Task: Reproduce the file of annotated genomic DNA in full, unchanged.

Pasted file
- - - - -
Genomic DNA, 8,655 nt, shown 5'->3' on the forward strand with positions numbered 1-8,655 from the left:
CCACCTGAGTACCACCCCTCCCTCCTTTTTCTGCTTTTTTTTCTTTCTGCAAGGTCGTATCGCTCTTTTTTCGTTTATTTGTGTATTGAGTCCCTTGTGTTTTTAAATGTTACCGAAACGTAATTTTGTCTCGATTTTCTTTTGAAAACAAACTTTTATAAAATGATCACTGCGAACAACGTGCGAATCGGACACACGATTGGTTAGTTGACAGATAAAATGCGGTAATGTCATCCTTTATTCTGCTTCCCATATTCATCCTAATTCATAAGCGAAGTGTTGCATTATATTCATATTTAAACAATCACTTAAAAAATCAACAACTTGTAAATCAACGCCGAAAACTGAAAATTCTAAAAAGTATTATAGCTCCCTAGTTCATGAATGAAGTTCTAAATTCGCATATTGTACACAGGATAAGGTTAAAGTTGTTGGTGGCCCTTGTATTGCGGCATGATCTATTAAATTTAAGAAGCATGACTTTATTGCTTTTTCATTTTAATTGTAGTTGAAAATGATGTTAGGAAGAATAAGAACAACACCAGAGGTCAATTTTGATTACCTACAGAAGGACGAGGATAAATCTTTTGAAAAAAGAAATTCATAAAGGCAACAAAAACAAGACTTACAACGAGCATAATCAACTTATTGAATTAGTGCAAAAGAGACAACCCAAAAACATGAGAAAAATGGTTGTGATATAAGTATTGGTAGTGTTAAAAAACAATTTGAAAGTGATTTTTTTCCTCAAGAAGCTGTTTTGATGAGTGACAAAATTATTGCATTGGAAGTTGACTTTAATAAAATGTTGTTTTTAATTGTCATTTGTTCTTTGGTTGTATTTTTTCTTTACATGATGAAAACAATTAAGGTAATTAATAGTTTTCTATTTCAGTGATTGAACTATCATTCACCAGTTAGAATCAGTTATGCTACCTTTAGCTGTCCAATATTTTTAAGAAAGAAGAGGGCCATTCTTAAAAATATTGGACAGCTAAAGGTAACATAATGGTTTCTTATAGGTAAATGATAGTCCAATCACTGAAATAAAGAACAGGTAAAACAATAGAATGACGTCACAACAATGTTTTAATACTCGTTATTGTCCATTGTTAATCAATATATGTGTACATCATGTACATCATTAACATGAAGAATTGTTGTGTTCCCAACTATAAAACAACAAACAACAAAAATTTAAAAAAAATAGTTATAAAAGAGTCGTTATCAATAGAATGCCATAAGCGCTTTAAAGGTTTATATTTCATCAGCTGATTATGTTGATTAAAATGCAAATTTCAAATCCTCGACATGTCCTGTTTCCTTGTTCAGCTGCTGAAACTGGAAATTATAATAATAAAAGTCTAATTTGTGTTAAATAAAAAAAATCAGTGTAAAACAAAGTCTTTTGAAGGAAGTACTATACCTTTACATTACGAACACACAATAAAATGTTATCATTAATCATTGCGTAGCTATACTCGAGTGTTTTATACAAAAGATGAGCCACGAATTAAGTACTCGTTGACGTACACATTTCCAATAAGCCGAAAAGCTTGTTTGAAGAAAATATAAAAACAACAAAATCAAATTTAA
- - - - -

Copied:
Genomic DNA, 8,655 nt, shown 5'->3' on the forward strand with positions numbered 1-8,655 from the left:
CCACCTGAGTACCACCCCTCCCTCCTTTTTCTGCTTTTTTTTCTTTCTGCAAGGTCGTATCGCTCTTTTTTCGTTTATTTGTGTATTGAGTCCCTTGTGTTTTTAAATGTTACCGAAACGTAATTTTGTCTCGATTTTCTTTTGAAAACAAACTTTTATAAAATGATCACTGCGAACAACGTGCGAATCGGACACACGATTGGTTAGTTGACAGATAAAATGCGGTAATGTCATCCTTTATTCTGCTTCCCATATTCATCCTAATTCATAAGCGAAGTGTTGCATTATATTCATATTTAAACAATCACTTAAAAAATCAACAACTTGTAAATCAACGCCGAAAACTGAAAATTCTAAAAAGTATTATAGCTCCCTAGTTCATGAATGAAGTTCTAAATTCGCATATTGTACACAGGATAAGGTTAAAGTTGTTGGTGGCCCTTGTATTGCGGCATGATCTATTAAATTTAAGAAGCATGACTTTATTGCTTTTTCATTTTAATTGTAGTTGAAAATGATGTTAGGAAGAATAAGAACAACACCAGAGGTCAATTTTGATTACCTACAGAAGGACGAGGATAAATCTTTTGAAAAAAGAAATTCATAAAGGCAACAAAAACAAGACTTACAACGAGCATAATCAACTTATTGAATTAGTGCAAAAGAGACAACCCAAAAACATGAGAAAAATGGTTGTGATATAAGTATTGGTAGTGTTAAAAAACAATTTGAAAGTGATTTTTTTCCTCAAGAAGCTGTTTTGATGAGTGACAAAATTATTGCATTGGAAGTTGACTTTAATAAAATGTTGTTTTTAATTGTCATTTGTTCTTTGGTTGTATTTTTTCTTTACATGATGAAAACAATTAAGGTAATTAATAGTTTTCTATTTCAGTGATTGAACTATCATTCACCAGTTAGAATCAGTTATGCTACCTTTAGCTGTCCAATATTTTTAAGAAAGAAGAGGGCCATTCTTAAAAATATTGGACAGCTAAAGGTAACATAATGGTTTCTTATAGGTAAATGATAGTCCAATCACTGAAATAAAGAACAGGTAAAACAATAGAATGACGTCACAACAATGTTTTAATACTCGTTATTGTCCATTGTTAATCAATATATGTGTACATCATGTACATCATTAACATGAAGAATTGTTGTGTTCCCAACTATAAAACAACAAACAACAAAAATTTAAAAAAAATAGTTATAAAAGAGTCGTTATCAATAGAATGCCATAAGCGCTTTAAAGGTTTATATTTCATCAGCTGATTATGTTGATTAAAATGCAAATTTCAAATCCTCGACATGTCCTGTTTCCTTGTTCAGCTGCTGAAACTGGAAATTATAATAATAAAAGTCTAATTTGTGTTAAATAAAAAAAATCAGTGTAAAACAAAGTCTTTTGAAGGAAGTACTATACCTTTACATTACGAACACACAATAAAATGTTATCATTAATCATTGCGTAGCTATACTCGAGTGTTTTATACAAAAGATGAGCCACGAATTAAGTACTCGTTGACGTACACATTTCCAATAAGCCGAAAAGCTTGTTTGAAGAAAATATAAAAACAACAAAATCAAATTTAA